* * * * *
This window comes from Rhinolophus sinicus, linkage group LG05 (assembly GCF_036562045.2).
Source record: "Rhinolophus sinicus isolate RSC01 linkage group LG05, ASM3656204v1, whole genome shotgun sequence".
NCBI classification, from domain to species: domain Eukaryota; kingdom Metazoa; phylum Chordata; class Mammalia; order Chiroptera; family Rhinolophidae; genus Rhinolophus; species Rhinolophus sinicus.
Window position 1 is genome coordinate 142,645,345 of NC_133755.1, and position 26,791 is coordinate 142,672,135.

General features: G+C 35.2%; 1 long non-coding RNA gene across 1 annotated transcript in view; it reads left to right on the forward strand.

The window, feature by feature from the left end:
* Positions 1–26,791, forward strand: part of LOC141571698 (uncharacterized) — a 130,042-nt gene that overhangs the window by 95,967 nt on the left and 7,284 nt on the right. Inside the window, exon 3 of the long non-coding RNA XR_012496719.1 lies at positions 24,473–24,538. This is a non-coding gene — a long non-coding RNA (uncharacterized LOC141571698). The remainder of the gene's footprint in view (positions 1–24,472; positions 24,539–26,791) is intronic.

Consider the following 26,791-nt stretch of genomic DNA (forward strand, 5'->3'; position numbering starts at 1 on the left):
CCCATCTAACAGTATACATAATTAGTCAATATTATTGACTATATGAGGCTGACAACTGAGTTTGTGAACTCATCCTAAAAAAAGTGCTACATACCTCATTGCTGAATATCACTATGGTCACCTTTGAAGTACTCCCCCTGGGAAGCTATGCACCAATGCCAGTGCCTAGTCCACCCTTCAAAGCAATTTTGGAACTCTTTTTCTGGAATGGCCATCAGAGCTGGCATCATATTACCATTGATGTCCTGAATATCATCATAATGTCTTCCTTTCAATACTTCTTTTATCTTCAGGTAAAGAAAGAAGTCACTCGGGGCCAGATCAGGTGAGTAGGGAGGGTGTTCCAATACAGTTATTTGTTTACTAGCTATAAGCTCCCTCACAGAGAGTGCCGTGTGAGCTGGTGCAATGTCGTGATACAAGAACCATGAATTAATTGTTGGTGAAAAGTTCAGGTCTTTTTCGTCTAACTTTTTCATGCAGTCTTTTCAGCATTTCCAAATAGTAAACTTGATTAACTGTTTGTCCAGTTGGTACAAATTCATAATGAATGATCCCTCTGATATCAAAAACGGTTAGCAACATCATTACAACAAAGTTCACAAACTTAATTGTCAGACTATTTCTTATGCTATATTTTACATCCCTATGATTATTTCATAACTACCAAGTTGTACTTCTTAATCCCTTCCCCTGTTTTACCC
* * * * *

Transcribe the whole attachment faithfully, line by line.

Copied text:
This window comes from Rhinolophus sinicus, linkage group LG05 (assembly GCF_036562045.2).
Source record: "Rhinolophus sinicus isolate RSC01 linkage group LG05, ASM3656204v1, whole genome shotgun sequence".
NCBI classification, from domain to species: domain Eukaryota; kingdom Metazoa; phylum Chordata; class Mammalia; order Chiroptera; family Rhinolophidae; genus Rhinolophus; species Rhinolophus sinicus.
Window position 1 is genome coordinate 142,645,345 of NC_133755.1, and position 26,791 is coordinate 142,672,135.

General features: G+C 35.2%; 1 long non-coding RNA gene across 1 annotated transcript in view; it reads left to right on the forward strand.

The window, feature by feature from the left end:
* Positions 1–26,791, forward strand: part of LOC141571698 (uncharacterized) — a 130,042-nt gene that overhangs the window by 95,967 nt on the left and 7,284 nt on the right. Inside the window, exon 3 of the long non-coding RNA XR_012496719.1 lies at positions 24,473–24,538. This is a non-coding gene — a long non-coding RNA (uncharacterized LOC141571698). The remainder of the gene's footprint in view (positions 1–24,472; positions 24,539–26,791) is intronic.

Consider the following 26,791-nt stretch of genomic DNA (forward strand, 5'->3'; position numbering starts at 1 on the left):
CCCATCTAACAGTATACATAATTAGTCAATATTATTGACTATATGAGGCTGACAACTGAGTTTGTGAACTCATCCTAAAAAAAGTGCTACATACCTCATTGCTGAATATCACTATGGTCACCTTTGAAGTACTCCCCCTGGGAAGCTATGCACCAATGCCAGTGCCTAGTCCACCCTTCAAAGCAATTTTGGAACTCTTTTTCTGGAATGGCCATCAGAGCTGGCATCATATTACCATTGATGTCCTGAATATCATCATAATGTCTTCCTTTCAATACTTCTTTTATCTTCAGGTAAAGAAAGAAGTCACTCGGGGCCAGATCAGGTGAGTAGGGAGGGTGTTCCAATACAGTTATTTGTTTACTAGCTATAAGCTCCCTCACAGAGAGTGCCGTGTGAGCTGGTGCAATGTCGTGATACAAGAACCATGAATTAATTGTTGGTGAAAAGTTCAGGTCTTTTTCGTCTAACTTTTTCATGCAGTCTTTTCAGCATTTCCAAATAGTAAACTTGATTAACTGTTTGTCCAGTTGGTACAAATTCATAATGAATGATCCCTCTGATATCAAAAACGGTTAGCAACATCATTACAACAAAGTTCACAAACTTAATTGTCAGACTATTTCTTATGCTATATTTTACATCCCTATGATTATTTCATAACTACCAAGTTGTACTTCTTAATCCCTTCCCCTGTTTTACCC